Humor: A Handy Tool for Your Leadership Box

Humor: A Handy Tool for Your Leadership Box

As a leader of a fast-growth company or startup, you will find many things working against progress.

It could be money, a weak talent pool, shifts in the marketplace, a big announcement from a competitor, delays in product development, or a mishap in customer service. The list goes on and on.

However, an issue that isn’t unique to companies but seems to be a frequent visitor to the startup & fast-growth world is pressure.

Pressure

This amazing impediment to growth occurs when employees move from eustress (also known as “good stress”: a constructive form of tension that improves performance) to distress (a destructive form tension resulting in poor performance).

In my experience, eustress moves to distress with the assistance of poor interpersonal interactions. As the stakes are raised and the challenges becomes more daunting, employees can fear the worst. Their self-esteem can lower, they worry that they aren’t good enough to achieve the goal. This can bring an individual into defense mode: sabotaging initiatives or teammates in order to be right.

Distress and the poor interpersonal interactions which create it can be mitigated through a deliberate focus on the big picture, and how individual goals play into the whole. Humor also helps.

Humor as an Antidote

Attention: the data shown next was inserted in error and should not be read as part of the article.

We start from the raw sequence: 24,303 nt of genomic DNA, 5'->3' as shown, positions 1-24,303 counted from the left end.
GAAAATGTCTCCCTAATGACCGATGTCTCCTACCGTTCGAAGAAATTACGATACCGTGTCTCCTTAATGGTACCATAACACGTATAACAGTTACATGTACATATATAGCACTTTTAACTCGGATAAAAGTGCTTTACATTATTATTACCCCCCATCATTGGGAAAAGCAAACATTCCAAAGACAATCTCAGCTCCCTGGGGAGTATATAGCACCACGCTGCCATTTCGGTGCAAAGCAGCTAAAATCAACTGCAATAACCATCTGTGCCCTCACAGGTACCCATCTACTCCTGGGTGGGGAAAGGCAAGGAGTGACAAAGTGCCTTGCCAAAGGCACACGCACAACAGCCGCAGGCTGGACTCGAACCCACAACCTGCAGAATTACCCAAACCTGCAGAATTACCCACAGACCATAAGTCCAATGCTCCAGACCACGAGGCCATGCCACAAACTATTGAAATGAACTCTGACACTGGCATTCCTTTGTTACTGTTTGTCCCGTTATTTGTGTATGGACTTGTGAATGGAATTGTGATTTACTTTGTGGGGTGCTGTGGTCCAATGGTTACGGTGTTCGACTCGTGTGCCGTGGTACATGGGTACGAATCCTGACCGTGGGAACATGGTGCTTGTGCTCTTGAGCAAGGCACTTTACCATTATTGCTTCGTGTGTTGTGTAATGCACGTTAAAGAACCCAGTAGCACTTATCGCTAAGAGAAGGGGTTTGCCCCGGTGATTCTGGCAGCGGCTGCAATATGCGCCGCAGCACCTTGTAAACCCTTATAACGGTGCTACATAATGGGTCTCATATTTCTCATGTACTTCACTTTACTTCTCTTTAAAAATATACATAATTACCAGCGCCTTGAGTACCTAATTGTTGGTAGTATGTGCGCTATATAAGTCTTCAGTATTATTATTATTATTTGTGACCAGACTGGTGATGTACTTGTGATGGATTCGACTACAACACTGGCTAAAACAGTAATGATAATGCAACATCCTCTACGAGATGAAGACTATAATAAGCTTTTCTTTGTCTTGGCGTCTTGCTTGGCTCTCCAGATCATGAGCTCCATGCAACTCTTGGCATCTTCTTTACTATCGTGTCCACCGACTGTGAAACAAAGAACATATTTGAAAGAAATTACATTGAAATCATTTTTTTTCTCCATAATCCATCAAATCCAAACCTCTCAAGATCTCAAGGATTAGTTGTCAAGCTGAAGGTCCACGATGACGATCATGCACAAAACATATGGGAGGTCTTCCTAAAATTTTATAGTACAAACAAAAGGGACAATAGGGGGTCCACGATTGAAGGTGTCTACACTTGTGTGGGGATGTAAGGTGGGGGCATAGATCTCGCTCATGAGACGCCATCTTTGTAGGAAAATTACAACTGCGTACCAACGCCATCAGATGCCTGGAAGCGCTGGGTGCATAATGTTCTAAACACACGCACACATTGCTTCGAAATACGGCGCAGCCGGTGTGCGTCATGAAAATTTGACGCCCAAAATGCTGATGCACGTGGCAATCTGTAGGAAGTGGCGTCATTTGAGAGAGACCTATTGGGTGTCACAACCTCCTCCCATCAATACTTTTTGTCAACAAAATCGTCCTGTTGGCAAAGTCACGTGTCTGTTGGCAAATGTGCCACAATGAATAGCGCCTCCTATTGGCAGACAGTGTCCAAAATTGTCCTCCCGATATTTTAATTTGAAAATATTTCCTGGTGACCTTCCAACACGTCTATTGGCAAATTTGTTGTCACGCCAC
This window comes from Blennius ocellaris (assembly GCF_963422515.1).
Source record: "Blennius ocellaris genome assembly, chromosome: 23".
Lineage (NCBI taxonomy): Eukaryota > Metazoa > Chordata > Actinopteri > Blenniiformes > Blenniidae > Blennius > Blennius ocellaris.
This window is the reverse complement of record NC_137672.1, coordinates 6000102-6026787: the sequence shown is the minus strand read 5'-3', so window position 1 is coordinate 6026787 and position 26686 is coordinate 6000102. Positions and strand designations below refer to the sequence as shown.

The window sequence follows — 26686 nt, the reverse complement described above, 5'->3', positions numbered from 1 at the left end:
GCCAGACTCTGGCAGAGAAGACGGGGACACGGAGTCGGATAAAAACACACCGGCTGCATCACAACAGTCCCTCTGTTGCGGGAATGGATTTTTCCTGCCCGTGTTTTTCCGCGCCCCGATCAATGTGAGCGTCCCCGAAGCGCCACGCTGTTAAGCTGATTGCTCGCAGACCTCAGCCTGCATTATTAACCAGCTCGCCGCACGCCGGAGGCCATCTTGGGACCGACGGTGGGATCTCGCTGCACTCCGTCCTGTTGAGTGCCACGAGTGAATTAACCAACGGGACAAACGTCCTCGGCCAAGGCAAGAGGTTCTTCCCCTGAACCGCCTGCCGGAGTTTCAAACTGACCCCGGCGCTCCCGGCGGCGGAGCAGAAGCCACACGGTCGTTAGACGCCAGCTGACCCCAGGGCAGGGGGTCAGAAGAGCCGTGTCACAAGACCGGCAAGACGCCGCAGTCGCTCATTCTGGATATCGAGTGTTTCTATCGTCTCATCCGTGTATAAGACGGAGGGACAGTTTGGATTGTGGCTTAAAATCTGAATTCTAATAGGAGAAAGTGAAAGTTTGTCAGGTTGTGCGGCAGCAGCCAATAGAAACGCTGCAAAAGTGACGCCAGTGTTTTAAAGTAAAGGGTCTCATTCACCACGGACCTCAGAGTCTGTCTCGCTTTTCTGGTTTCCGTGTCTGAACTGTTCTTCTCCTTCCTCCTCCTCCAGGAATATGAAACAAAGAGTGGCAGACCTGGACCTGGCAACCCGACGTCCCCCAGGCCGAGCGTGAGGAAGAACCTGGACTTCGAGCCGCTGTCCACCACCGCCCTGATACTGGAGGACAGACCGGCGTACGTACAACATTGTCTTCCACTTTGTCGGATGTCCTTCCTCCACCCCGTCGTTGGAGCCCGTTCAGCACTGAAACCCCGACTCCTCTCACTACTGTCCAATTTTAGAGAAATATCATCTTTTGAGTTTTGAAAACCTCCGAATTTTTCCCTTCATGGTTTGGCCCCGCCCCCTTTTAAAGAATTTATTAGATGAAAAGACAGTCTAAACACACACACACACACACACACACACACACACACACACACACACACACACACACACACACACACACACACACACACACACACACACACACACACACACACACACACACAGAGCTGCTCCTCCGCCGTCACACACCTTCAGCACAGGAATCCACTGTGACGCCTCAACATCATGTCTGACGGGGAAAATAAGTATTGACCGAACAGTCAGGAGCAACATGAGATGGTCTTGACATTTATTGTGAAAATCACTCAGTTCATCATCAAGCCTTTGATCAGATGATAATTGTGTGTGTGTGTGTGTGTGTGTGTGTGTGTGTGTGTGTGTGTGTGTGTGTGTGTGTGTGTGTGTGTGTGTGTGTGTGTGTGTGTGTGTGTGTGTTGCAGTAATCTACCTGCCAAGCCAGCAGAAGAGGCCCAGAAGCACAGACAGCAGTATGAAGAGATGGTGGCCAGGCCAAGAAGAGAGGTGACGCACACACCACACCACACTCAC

As a leader, it is imperative for me to employ humor as a function of being mindful.

Almost always when I have the presence of mind to stop and consider the tension that has built in an interpersonal interaction, having the self-awareness to remember the unavoidable absurdity of life is an incredibly effective tool.

Humor almost always diffuses the type of tension that tears companies apart. I therefore like to make myself the willful target of humor to serve a dual purpose: to create levity and also set an example that its OK to be foolish, and its OK to be imperfect. In this way making light of oneself has the effect of diffusing tension and encouraging others to take risks.

Most leaders I know are afraid of looking weak, and as a result they are never self depreciating, or allow themselves to be the butt of their own jokes. The leaders with enough self confidence to do so, stand to benefit tremendously.


In what ways do you deal with the stresses and pressures of startup life? Let me know in the comments below and we’ll talk it out.
Rob Emrich

Rob Emrich

Rob Emrich is a serial entrepreneur, currently involved in his latest venture as the Founder & CEO of Gimbal. He co-founded PaeDae (which changed names to The Mobile Majority before acquiring Gimbal in 2016) and has founded and served as chief executive of six startups and social ventures, including Road of Life (distributed $70M+ curriculum), BULX (acquired by DealYard.com 2011), Boundaryless Brands (acquired 2011) and SpeakerSite. For more information on Rob visit http://robemrich.com/about/
Rob Emrich

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